U.S. Sen. Lamar Alexander and another GOP senator announced plans Wednesday for a legislative “fix” to the federal No Child Left Behind (NCLB) education law. “The reason we think that needs to be done is a lot has happened in the last 10 years and to transfer responsibilities back to the states and cities,” the Tennessee Republican, a former U.S. Education secretary and University of Tennessee president, said of the move in a conference call with reporters. Gov. Bill Haslam, a Republican, has asked the
Please see federal government to let Tennessee opt out of NCLB standards adopted by Congress in 2001 and replace them with benchmarks set by the state.
The Haslam administration says Tennessee is crafting its own education standards under Race to the Top, an education initiative coming from President Barack Obama’s administration.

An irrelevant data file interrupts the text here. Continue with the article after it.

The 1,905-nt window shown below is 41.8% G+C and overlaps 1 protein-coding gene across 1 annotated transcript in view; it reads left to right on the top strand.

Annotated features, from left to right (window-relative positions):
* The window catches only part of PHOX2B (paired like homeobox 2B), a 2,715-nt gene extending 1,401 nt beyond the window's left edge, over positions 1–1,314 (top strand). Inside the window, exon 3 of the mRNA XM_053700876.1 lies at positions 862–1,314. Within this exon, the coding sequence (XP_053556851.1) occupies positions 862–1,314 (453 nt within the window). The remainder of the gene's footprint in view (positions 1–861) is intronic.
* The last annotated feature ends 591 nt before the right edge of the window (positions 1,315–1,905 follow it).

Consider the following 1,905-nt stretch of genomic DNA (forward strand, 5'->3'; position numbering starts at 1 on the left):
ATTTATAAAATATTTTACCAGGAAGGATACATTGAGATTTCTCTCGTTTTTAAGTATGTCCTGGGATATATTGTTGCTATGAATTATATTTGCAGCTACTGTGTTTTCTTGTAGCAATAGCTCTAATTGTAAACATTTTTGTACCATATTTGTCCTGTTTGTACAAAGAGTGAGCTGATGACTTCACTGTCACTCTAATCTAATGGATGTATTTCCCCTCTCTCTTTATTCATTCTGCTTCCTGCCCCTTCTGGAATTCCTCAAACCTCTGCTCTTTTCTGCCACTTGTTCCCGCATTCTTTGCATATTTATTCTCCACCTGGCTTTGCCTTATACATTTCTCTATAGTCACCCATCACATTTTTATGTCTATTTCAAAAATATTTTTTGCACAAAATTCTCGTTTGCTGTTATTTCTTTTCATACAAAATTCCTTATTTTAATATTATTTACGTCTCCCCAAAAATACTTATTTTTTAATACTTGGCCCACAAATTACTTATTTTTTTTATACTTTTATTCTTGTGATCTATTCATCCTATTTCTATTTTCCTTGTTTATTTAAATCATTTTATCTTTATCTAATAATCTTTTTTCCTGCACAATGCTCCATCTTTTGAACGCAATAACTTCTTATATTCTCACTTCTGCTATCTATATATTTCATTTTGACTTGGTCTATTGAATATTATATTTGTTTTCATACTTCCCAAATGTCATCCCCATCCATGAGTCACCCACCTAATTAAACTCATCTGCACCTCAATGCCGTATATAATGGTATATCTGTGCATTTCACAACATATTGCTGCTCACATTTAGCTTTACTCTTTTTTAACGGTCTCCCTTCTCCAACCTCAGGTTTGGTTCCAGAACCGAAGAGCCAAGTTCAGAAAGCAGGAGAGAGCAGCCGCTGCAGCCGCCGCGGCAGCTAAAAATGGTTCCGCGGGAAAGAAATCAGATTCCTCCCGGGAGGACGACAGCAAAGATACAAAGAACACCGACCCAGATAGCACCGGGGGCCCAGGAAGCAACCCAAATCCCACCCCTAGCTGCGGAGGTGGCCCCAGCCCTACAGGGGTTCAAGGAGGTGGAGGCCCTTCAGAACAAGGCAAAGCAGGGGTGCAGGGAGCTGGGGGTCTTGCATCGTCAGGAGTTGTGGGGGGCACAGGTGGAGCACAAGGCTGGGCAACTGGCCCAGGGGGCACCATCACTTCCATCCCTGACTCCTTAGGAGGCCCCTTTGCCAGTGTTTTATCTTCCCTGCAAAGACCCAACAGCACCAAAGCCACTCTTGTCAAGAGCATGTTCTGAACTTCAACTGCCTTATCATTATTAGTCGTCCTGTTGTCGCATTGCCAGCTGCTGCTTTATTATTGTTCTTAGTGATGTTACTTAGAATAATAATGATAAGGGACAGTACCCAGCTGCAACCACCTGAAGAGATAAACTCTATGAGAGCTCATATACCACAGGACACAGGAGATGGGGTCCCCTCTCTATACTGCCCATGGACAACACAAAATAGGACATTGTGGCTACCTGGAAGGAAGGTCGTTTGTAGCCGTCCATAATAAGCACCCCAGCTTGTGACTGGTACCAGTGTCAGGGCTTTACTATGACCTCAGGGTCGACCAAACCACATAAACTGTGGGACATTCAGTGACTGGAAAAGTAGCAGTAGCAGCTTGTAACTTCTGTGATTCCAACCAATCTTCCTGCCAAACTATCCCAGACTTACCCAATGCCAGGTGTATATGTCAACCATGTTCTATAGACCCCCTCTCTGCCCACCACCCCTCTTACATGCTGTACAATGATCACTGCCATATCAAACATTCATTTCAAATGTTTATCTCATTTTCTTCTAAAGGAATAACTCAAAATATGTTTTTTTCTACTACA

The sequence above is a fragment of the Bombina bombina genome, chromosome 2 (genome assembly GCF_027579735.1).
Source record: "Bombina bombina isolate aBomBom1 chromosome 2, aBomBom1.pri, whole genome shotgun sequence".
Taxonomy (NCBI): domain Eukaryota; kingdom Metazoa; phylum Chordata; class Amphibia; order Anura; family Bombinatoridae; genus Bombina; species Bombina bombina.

Alexander said passing the legislative package would eliminate the need for waivers.
“I’ve encouraged Governor Haslam to go ahead with his application for a waiver...” Alexander told reporters. “I’m planning to introduce legislation clarifying the (education) secretary’s waiver authority ... (but) I hope he grants the waiver.”
U.S. Sen. Johnny Isakson, R-Ga., noted the Annual Yearly Progress (AYP) requirement built in to the 2002 NCLB law was getting “harder and harder” to achieve.
“We created a mechanism that would really put pressure on the schools to improve. With AYP, your benchmark for next year’s improvement was always your last year’s improvement,” Isakson said.
Alexander pointed out 44 states have adopted common core academic standards, two groups of states are developing common tests for those standards, and more than 40 states are developing common principles for holding schools accountable for student achievement.